Every now and then, that little sock-in-the-guts feeling of 'I'm never going home' hits me. And where even is home at the moment? I'm in a limbo of nothingness: my belongings stacked neatly against the bedroom wall of somebody else's house, my fixed address anything but. I'm a postal nightmare. But home will always be East London - an area of the country that I haven't resided in for the best part of 10 years. That little district that I was so eager to flee from as a young'un, but now I look at with fondness. Many things have changed in East London what with all the recent Olympic development and the momentum that has continued with that, and I guess in a way there's a lot that reminds me of home in Manchester. Maybe that's why I feel so damn comfortable here?

Yesterday, in a bid to clear my mind and my soul and stretch my legs more than my Surrey life ever could (which, if you know the amount of stairs it hosted at work and home, is quite a lot) I joined Phil and the University Of Manchester Hiking Club for a trip out to the Peak District. On this grey and drizzly day, we headed out in our copious amounts of waterproof layers in search of the summit of Win Hill. Our little hike took us from Hope railway station in the midst of the Derbyshire countryside on an undulating path out to the Ladybower Reservoir, via a packed lunch stop surrounded by future Christmas trees. We then dug deep and rediscovered our hardcore to tackle the extreme elevation up to the peak of Win Hill. It was tough but ever so worth it. That moment when you summit and you take a deep breath and suddenly feel so clear and 'with it' with everything, is incomparable to anything else. I will definitely be making regular hikes a part of my summer repertoire. Maybe you should too? Who says it has to be grim oop North anyway? Bring on the summer.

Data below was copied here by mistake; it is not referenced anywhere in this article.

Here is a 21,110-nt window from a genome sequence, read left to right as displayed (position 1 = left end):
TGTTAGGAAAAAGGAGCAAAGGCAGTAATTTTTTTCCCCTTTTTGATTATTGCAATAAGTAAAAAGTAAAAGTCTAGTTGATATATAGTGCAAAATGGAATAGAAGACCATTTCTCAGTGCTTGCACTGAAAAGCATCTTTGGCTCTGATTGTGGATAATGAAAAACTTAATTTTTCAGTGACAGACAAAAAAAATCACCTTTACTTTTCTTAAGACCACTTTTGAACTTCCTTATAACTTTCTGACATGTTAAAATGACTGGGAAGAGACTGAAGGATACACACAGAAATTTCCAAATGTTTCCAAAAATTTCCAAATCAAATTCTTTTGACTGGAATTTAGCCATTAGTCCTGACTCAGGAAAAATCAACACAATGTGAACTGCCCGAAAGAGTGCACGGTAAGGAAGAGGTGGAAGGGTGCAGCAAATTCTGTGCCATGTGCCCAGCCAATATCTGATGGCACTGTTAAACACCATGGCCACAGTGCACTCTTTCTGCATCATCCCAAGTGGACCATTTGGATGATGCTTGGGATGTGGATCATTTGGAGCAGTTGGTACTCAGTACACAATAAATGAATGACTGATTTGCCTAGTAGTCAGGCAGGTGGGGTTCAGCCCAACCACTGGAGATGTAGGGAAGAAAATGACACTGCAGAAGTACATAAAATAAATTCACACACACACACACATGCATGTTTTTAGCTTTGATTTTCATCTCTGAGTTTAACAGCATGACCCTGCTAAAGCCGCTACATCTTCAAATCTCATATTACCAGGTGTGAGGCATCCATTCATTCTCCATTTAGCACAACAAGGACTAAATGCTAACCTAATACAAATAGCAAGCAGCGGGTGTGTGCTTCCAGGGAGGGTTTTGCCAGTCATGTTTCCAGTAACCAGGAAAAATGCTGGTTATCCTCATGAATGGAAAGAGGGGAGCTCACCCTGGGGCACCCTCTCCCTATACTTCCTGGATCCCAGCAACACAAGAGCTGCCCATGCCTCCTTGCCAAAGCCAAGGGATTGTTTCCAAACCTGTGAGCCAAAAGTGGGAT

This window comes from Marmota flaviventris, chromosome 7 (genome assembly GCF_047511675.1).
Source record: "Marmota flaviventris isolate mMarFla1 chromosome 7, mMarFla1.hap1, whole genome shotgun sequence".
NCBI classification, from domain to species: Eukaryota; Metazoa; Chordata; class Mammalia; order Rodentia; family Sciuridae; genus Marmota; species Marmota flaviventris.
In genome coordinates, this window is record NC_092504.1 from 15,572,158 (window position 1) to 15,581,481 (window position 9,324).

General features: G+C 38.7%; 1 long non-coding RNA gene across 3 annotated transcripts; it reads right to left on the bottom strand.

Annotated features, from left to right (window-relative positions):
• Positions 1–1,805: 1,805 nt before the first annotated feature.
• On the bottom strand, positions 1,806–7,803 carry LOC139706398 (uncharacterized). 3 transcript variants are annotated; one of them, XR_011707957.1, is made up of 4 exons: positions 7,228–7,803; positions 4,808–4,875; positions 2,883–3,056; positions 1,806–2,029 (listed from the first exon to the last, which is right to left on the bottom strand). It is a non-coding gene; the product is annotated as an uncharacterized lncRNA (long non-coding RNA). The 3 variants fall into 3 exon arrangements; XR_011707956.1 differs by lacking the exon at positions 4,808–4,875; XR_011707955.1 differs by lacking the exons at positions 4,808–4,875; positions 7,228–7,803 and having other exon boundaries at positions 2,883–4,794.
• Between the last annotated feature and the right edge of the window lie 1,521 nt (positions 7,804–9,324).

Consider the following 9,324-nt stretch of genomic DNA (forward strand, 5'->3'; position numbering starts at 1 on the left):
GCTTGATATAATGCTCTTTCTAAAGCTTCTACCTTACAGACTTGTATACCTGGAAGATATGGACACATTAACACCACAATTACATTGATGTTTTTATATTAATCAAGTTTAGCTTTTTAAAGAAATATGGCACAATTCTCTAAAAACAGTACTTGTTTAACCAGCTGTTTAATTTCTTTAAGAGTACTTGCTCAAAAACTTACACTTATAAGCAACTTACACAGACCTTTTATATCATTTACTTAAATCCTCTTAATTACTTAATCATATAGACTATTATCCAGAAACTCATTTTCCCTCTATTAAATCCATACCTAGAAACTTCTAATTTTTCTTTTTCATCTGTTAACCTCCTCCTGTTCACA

It's hard to know exactly what to say about how I feel on the matter, when it's a fact that hasn't entirely sunken in yet. At the moment, I feel like I'm up for a usual kind of stay. A little holiday, maybe, apart from I've packed all of my belongings (bar the kitchen sink). I thank my lucky stars that it's at least an area of the country I've become quite familiar with since autumn last year; I'm completely without that alien-esque feeling you get when discovering a city for the very first time. Yes, there are many areas of this glorious city that I haven't even begun to come across yet, but I'm certain that I'm going to have a good time finding out. I feel positive and confident, I feel nervously excited for what may come, I feel wonderful and weird and wired. And best of all, I feel like I've already shaken off that shattered feeling that Surrey left me with towards the end. It's like turning to a crisp white blank page in a well-loved and worn-out notebook. I'm ready for a fresh start, my new beginning.